Marotta Family Saying: Not Good If They Have to Advertise It

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As much as we joke about it as a culture, advertising has a powerful effect on us. In fact, some studies suggest that sometimes the less you pay attention to an ad the greater effect it has on you. Meanwhile, consciously scrutinizing an ad may actually make you less susceptible to it’s charms.

As Psychology Today reports, “…affective conditioning is most effective when you don’t realize that it is happening. That is, trying to pay less attention to the ads you see on TV and in magazines may actually make this type of advertising more effective.”

I (David) grew up in the age of product jingles and slogans. With only a few channels for entertainment, even the advertisements could create a cultural event.

“Oh, I wish I were an Oscar Mayer Wiener.”

“I am stuck on band-aid, because band-aid is stuck on me.”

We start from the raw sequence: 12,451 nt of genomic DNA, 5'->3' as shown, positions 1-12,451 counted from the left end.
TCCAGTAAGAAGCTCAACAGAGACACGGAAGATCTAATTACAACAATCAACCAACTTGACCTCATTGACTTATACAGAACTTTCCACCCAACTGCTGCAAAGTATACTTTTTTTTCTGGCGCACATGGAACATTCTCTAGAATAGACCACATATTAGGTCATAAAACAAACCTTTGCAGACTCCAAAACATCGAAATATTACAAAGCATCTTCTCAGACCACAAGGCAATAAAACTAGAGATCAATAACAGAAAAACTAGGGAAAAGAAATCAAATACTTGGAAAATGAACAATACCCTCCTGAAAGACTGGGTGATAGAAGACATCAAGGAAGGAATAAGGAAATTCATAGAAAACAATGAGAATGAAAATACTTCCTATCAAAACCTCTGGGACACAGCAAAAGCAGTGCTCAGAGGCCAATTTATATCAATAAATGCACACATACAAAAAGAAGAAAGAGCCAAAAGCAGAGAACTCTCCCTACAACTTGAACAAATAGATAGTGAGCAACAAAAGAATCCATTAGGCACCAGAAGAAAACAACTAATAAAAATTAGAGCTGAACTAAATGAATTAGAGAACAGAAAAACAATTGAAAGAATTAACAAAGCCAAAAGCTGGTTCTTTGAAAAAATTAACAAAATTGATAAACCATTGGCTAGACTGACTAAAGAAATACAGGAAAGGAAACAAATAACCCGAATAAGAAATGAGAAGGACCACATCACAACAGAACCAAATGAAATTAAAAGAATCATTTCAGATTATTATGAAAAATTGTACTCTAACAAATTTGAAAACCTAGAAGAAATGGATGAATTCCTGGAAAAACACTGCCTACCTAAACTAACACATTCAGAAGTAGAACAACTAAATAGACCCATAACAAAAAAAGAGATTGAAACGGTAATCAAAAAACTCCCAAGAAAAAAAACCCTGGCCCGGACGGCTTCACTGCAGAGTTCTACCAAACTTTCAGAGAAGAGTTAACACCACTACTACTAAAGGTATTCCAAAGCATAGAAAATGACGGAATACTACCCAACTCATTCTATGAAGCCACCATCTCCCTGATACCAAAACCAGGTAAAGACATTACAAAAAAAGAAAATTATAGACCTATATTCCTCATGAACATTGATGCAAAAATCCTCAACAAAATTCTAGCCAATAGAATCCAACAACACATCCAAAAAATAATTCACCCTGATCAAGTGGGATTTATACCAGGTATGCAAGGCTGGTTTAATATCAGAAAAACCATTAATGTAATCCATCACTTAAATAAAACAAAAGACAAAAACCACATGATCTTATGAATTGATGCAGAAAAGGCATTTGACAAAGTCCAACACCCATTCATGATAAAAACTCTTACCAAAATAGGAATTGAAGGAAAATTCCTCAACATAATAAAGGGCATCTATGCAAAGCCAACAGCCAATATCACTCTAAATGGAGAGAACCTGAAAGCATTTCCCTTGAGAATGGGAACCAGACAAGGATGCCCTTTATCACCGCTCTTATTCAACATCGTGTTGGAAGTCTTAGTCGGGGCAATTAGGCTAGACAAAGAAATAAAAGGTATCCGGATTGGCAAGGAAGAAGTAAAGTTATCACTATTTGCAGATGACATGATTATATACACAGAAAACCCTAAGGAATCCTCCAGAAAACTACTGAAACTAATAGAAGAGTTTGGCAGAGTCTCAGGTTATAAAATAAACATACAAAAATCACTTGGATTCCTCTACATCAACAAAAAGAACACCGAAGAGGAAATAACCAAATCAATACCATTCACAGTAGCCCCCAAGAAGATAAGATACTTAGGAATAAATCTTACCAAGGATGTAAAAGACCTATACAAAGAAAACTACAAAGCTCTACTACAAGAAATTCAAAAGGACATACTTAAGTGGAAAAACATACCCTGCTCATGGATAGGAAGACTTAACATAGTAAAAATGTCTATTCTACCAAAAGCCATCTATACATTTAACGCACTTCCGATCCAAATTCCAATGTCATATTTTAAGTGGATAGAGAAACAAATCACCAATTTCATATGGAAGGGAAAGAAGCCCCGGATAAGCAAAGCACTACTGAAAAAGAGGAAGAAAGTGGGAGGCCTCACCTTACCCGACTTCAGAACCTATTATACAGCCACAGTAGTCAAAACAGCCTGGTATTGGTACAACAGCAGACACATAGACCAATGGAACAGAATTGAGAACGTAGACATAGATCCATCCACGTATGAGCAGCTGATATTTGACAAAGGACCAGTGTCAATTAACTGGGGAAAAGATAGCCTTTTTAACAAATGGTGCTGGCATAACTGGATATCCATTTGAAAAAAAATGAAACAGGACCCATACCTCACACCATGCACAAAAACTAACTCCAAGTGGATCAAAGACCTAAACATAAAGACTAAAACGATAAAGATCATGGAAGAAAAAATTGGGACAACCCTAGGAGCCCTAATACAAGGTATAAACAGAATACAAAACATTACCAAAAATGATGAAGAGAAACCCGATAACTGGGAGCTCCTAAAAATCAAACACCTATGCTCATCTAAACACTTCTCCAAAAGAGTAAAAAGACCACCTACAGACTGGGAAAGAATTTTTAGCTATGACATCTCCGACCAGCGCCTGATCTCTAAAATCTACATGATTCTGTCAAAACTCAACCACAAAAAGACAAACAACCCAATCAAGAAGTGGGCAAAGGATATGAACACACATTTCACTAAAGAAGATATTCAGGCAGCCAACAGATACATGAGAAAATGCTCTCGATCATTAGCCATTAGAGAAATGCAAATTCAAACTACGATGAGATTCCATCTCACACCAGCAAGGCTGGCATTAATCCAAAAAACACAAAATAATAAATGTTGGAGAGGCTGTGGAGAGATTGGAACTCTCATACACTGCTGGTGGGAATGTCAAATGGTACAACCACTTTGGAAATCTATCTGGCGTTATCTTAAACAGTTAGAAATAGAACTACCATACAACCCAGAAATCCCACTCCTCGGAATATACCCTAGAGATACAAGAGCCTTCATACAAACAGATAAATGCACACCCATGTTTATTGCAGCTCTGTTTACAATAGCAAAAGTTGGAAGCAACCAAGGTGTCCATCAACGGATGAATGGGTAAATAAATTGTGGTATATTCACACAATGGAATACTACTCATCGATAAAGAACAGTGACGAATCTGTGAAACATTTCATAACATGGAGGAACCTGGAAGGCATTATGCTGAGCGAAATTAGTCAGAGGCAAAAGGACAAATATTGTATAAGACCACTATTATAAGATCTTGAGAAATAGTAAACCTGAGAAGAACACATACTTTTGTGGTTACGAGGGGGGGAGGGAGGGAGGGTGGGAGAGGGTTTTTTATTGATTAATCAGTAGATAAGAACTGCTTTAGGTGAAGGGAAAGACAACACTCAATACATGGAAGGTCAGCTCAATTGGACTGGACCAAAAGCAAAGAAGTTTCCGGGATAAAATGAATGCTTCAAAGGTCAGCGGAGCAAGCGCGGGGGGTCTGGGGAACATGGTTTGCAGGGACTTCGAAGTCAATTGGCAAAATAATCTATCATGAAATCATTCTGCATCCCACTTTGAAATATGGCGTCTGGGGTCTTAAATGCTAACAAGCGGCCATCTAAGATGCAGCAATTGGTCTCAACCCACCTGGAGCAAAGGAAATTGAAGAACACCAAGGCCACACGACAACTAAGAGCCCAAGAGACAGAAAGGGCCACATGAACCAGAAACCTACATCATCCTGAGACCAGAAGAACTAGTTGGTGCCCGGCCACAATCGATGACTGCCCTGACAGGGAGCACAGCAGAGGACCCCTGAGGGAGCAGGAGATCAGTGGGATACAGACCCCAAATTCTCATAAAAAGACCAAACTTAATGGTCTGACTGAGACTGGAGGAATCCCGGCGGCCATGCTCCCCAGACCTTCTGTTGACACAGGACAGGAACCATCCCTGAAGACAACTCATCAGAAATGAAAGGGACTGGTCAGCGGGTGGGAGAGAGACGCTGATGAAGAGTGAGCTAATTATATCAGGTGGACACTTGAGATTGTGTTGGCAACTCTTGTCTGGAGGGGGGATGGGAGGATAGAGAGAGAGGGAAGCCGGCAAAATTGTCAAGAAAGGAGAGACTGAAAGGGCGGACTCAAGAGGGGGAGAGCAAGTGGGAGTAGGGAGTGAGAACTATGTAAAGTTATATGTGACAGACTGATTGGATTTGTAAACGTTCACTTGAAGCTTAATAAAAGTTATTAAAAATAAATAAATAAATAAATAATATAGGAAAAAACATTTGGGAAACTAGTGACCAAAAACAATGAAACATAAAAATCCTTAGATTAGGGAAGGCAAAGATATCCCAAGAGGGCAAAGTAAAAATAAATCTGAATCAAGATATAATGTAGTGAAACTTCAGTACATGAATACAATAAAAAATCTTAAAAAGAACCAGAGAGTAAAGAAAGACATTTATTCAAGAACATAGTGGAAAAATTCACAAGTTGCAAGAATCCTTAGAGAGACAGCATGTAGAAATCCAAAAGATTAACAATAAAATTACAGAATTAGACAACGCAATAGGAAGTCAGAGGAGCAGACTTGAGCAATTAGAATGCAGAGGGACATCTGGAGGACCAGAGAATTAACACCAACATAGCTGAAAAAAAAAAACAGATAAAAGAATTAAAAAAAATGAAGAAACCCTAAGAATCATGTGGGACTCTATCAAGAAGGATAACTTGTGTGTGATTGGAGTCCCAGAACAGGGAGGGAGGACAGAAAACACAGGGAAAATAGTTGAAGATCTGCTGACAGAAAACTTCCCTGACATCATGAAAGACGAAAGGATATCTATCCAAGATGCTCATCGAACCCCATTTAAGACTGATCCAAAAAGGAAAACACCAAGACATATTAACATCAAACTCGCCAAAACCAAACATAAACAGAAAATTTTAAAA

“Plop, Plop, Fizz, Fizz. Oh, what a relief it is!”

“Two all beef patties, special sauce, lettuce, cheese, pickles, onions, on a sesame seed bun.”

“I’m a pepper, he’s a pepper, she’s a pepper. Wouldn’t you like to be a pepper too?”

“Everybody doesn’t like something, but nobody doesn’t like Sara Lee.”

I remember one time my older brother asked my mother to buy Wonder Bread. “Why do you want Wonder Bread?” she asked.

Because it helps build your body 12 ways,” he quoted.

Without missing a beat, my mother mocked, “Is that all? Only 12 ways? That’s not very much. Broccoli builds your body 27 different ways.”

After that, every healthy food we ate was given a number of ways it helped build our body. Without a fail, all the healthy foods had more than 12. Candy and gum, however, only built our body one or two ways. Wonder Bread was clearly better than candy or gum. Even ice cream beat candy. It built your body five different ways. The family all got a simple nutrition lesson.